Energy storage system based on a bidirectional one-leg converter for educational purpose
Authors: Menendez-Villar, Victor ( http://orcid.org/0000-0003-1010-2097)
Abstract: An educational scale model of the power electronics of an energy-regenerating system (e.g. EV, e-bike, electric kick scooter) is proposed. Four LFP batteries connected in series make up the accumulator or battery pack. LFP technology has been chosen because it does not tend to deflagrate when abused by a user (short-circuited, overheated), and hence it is safer than other chemistries (such as LiCoO2 or LiMnO2). In addition, this battery pack could replace lead-acid batteries used all over the world in cars and motorbikes, since it has a similar voltage (12.8 V) but a lower weight and size. The power electronics module is connected to a DC low-voltage 24 V bus. It allows not only to power up the motor using the batteries, but also to regenerate energy if used in conjunction with a KERS. The DC-DC conversion is carried out by a Buck-Boost converter, which permits to adjust to any voltage both in the side of the battery and in the side of the motor, ensuring system stability. The employed control system is “droop” type, meaning that the bus current is proportional to the variation of its voltage around a nominal value. The sense of the flow (discharge or charge) is determined by the sign of this variation, which should not exceed 5 V. As for the control, a dsPIC will be used. No power higher than 50 W will be allowed in any sense. A commercial Battery Protection Circuit Module and driver will be included.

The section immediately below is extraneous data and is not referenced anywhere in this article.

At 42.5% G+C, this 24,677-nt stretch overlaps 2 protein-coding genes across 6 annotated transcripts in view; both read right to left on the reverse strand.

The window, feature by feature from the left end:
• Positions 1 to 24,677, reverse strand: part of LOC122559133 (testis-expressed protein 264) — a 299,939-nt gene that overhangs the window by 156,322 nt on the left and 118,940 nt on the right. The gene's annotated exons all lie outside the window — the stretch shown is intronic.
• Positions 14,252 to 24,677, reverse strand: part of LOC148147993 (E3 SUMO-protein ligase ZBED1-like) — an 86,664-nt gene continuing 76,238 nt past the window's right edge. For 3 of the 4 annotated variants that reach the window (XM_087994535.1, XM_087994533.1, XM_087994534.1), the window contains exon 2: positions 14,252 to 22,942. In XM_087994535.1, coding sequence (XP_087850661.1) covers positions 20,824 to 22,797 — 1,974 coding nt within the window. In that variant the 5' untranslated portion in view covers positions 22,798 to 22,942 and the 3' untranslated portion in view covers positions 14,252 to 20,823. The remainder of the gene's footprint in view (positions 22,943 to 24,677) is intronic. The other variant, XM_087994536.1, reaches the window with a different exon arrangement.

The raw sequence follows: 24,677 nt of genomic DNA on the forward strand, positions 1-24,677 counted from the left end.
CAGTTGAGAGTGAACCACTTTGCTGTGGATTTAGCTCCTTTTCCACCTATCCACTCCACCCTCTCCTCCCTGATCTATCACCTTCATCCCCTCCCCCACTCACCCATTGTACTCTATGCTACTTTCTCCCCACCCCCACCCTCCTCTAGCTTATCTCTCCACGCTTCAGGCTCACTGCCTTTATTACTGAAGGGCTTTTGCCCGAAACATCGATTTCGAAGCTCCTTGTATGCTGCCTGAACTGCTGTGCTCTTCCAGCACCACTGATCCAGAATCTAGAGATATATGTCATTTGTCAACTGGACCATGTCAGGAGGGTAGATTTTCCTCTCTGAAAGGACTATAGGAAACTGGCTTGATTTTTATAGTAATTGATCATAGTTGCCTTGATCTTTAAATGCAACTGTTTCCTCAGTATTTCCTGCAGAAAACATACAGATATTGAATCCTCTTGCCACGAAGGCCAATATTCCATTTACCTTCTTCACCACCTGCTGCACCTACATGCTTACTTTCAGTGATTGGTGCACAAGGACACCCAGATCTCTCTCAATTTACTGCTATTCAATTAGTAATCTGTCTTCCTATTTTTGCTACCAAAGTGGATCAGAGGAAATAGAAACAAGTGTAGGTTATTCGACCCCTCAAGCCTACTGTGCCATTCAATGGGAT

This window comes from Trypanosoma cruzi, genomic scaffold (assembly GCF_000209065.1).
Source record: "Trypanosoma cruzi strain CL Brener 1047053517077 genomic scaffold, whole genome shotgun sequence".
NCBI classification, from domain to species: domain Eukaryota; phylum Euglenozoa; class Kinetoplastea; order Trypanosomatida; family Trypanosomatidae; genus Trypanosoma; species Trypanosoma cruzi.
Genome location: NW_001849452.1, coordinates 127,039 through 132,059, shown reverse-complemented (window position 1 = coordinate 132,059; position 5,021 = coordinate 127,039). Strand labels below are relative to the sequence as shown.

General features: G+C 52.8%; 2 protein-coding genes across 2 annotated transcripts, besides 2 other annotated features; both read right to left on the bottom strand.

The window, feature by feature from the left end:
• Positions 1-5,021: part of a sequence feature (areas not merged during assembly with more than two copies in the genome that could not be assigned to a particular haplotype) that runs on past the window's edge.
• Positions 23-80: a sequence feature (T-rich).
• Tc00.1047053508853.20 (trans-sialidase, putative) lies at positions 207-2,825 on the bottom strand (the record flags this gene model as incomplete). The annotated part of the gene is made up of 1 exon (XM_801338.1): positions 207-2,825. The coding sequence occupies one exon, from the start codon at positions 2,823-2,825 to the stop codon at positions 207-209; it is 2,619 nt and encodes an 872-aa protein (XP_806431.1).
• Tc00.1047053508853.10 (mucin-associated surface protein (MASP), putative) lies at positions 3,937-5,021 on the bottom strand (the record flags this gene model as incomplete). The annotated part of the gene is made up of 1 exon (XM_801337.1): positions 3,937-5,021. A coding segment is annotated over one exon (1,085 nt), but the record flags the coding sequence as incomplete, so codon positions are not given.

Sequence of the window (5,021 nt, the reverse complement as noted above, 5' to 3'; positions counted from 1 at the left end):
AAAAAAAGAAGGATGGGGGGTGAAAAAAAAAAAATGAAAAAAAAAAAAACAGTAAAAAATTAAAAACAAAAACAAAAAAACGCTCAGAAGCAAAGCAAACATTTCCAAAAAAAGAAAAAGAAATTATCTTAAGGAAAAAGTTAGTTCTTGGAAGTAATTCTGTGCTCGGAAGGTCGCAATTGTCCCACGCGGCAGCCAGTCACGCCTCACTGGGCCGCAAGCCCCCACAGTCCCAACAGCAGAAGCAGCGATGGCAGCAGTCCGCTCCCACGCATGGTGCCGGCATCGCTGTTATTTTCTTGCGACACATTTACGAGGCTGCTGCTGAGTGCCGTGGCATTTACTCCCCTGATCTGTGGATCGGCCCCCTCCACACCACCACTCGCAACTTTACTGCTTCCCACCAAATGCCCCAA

Digital Object Identifier (DOI): http://dx.doi.org/10.15592/workrooms.2016.0006
Date: July 2016
Keywords: Engineering Education, Energy Storage, One Leg Converter, Power Electronics, Droop Control.